Trategies for preventing type 2 diabetes an update for clinicians

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  1. 1. http://taj.sagepub.com/ Therapeutic Advances in Chronic Disease http://taj.sagepub.com/content/4/5/242 The online version of this article can be found at: DOI: 10.1177/2040622313494986 2013 4: 242 originally published online 31 July 2013Therapeutic Advances in Chronic Disease Kaivan Khavandi, Halima Amer, Bashar Ibrahim and Jack Brownrigg Strategies for preventing type 2 diabetes: an update for clinicians Published by: http://www.sagepublications.com can be found at:Therapeutic Advances in Chronic DiseaseAdditional services and information for http://taj.sagepub.com/cgi/alertsEmail Alerts: http://taj.sagepub.com/subscriptionsSubscriptions: http://www.sagepub.com/journalsReprints.navReprints: http://www.sagepub.com/journalsPermissions.navPermissions: http://taj.sagepub.com/content/4/5/242.refs.htmlCitations: What is This? - Jul 31, 2013OnlineFirst Version of Record - Aug 23, 2013Version of Record>> at Erciyes Universitesi on May 6, 2014taj.sagepub.comDownloaded from at Erciyes Universitesi on May 6, 2014taj.sagepub.comDownloaded from
  2. 2. 242http://taj.sagepub.com Ther Adv Chronic Dis (2013) 4(5) 242261 DOI: 10.1177/ 2040622313494986 The Author(s), 2013. Reprints and permissions: http://www.sagepub.co.uk/ journalsPermissions.nav Therapeutic Advances in Chronic Disease Review Introduction Individuals with type 2 diabetes mellitus (T2DM) have a unique propensity towards microvascular and macrovascular disease. Advances in preventive medicine have seen an effective reduction in the burden of risk from hypertension and hyperlipi- daemia, but the incidence of diabetes has contin- ued to rise, driving cardiovascular disease (CVD) rates [Gregg etal. 2005]. In 2011, there were 366 million people globally with diabetes, and the prev- alence is estimated to reach 552 million by 2030, in part a consequence of the emerging epidemic in developing countries [International Diabetes Federation, 2012]. Even more alarming is the 280 million people with impaired glucose tolerance (IGT), and substantial numbers of undiagnosed diabetics. The healthcare expenditure is corre- spondingly vast. Diabetes has been proposed as a coronary heart disease risk equivalent, which means diabetic patients without a history of coronary disease have an equivalent risk to that of nondiabetic individuals with confirmed heart disease [Haffner et al. 1998]. The consequences of diabetes are legion; diabetes represents the most common cause of end-stage renal disease [Molitch et al. 2004] and blindness in persons of working age [Evans, 1995] in the western world. The second edition of the Joint British Societies guidelines [British Cardiac Society et al. 2005] and joint European guidelines [Ryden et al. 2007] made Strategies for preventing type 2 diabetes: an update for clinicians Kaivan Khavandi, Halima Amer, Bashar Ibrahim and Jack Brownrigg Abstract: Diabetes is a major and growing public health challenge which threatens to overwhelm medical services in the future. Type 2 diabetes confers significant morbidity and mortality, most notably with target organ damage to the eyes, kidneys, nerves and heart. The magnitude of cardiovascular risk associated with diabetes is best illustrated by its position as a coronary heart disease risk equivalent. Complications related to neuropathy are also vast, often working in concert with vascular abnormalities and resulting in serious clinical consequences such as foot ulceration. Increased understanding of the natural history of this disorder has generated the potential to intervene and halt pathological progression before overt disease ensues, after which point management becomes increasingly challenging. The concept of prediabetes as a formal diagnosis has begun to be translated from the research setting to clinical practice, but with continually updated guidelines, varied nomenclature, emerging pharmacotherapies and an ever-changing evidence base, clinicians may be left uncertain of best practice in identifying and managing patients at the prediabetic stage. This review aims to summarize the epidemiological data, new concepts in disease pathogenesis and guideline recommendations in addition to lifestyle, pharmacological and surgical therapies targeted at stopping progression of prediabetes to diabetes. While antidiabetic medications, with newer anti-obesity medications and interventional bariatric procedures have shown some promising benefits, diet and therapeutic lifestyle change remains the mainstay of management to improve the metabolic profile of individuals with glucose dysregulation. New risk stratification tools to identify at-risk individuals, coupled with unselected population level intervention hold promise in future practice. Keywords: cardiometabolic, cardiovascular disease, diabetes, metabolic syndrome, obesity, preventive medicine, reninangiotensinaldosterone system (RAAS), vascular disease, weight loss Correspondence to: Kaivan Khavandi, MBChB, MRes BHF Centre of Excellence in Cardiovascular Research, The Rayne Institute, Department of Cardiology, Kings College London, St Thomas Hospital, Westminster Palace Road, London SE1 7EH, UK kaivan@doctors.org.uk Halima Amer, MBBS, BSc, PhD Department of Clinical Pharmacology, St Georges Hospital, London, UK Bashar Ibrahim, MD Department of General Internal Medicine, Guys and St. Thomas NHS Foundation Trust, London, UK Jack Brownrigg, MBChB, BSc, MRCS Vascular Research Institute, St Georges Hospital, London, UK 494986TAJ452040622313494986Therapeutic Advances in Chronic DiseaseK Khavandi, H Amer 2013 494986 at Erciyes Universitesi on May 6, 2014taj.sagepub.comDownloaded from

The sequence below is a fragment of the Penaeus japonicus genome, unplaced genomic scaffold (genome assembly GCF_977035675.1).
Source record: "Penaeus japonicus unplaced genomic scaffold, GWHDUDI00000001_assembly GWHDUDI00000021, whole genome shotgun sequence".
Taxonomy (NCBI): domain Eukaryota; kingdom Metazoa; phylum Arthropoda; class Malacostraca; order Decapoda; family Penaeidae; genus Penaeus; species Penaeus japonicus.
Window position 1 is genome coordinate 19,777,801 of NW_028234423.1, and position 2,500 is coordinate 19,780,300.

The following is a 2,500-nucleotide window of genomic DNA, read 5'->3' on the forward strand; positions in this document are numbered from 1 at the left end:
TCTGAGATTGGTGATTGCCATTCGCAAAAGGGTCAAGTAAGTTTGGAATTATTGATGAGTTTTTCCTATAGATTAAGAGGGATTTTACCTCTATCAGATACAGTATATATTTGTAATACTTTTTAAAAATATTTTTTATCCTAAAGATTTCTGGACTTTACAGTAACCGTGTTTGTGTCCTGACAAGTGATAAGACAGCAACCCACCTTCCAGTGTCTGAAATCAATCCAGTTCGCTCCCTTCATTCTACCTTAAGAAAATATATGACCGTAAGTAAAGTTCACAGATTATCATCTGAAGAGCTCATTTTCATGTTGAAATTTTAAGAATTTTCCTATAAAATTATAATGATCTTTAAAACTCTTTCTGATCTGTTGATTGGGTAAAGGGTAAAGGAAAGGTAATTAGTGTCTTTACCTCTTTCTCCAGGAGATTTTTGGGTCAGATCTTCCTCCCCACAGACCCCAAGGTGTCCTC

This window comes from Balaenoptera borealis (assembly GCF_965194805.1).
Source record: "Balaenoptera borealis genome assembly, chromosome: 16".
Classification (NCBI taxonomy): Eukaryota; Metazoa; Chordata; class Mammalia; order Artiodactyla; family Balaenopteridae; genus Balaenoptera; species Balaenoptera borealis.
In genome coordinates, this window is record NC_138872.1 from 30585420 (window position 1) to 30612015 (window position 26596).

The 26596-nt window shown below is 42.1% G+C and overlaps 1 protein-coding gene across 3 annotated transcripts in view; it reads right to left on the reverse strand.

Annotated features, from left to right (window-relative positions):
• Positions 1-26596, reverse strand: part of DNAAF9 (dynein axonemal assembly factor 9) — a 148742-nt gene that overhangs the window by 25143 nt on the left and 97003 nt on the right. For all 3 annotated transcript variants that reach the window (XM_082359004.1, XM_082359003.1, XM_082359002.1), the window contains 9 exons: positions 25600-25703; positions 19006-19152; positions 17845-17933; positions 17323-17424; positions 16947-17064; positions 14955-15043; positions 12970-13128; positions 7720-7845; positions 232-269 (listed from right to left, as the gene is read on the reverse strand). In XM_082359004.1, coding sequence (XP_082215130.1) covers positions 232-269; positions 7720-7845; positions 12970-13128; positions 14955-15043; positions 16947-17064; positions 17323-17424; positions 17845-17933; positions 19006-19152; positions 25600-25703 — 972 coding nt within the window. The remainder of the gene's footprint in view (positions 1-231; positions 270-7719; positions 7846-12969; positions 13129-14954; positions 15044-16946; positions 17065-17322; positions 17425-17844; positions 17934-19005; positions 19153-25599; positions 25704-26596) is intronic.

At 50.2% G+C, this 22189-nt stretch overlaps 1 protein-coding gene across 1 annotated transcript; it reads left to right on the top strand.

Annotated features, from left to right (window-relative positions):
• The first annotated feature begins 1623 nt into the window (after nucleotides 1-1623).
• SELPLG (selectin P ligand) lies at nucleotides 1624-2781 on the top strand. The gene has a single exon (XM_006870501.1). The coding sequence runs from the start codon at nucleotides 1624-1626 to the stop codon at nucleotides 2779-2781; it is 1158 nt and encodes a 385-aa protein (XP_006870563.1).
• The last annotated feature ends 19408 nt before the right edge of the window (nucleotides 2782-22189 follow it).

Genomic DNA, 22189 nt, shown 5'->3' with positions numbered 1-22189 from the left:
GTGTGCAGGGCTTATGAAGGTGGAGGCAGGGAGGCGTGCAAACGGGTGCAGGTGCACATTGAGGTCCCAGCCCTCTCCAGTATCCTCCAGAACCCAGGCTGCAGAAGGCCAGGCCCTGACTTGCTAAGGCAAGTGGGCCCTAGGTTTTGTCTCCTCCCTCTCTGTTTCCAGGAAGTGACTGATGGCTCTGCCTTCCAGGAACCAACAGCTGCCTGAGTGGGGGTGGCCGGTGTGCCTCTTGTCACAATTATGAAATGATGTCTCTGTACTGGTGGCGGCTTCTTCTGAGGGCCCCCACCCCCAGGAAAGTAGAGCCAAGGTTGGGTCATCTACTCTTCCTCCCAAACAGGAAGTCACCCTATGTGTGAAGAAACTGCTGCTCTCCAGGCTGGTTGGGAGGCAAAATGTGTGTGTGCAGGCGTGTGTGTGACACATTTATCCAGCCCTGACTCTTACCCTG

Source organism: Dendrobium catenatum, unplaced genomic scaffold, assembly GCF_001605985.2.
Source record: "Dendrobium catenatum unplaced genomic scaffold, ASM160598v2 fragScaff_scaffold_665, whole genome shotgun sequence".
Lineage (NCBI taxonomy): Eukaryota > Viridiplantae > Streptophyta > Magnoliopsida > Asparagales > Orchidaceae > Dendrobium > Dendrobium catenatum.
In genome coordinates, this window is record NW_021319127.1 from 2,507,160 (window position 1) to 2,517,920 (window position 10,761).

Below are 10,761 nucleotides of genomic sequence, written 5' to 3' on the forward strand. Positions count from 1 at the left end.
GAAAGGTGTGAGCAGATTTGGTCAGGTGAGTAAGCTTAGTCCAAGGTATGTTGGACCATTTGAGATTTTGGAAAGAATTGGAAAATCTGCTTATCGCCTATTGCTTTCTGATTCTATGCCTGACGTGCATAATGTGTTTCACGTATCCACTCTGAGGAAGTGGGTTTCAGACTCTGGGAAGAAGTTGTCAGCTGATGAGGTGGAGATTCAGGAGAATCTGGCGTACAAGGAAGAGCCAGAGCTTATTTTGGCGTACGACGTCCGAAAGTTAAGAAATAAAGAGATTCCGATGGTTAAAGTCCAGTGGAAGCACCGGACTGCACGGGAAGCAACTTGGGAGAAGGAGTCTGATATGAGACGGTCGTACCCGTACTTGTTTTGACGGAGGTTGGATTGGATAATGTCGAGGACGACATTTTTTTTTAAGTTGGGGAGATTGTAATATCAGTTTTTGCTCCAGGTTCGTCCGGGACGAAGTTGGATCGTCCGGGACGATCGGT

3. 3. K Khavandi, H Amer et al. http://taj.sagepub.com243 empirical recommendations for blood pressure targets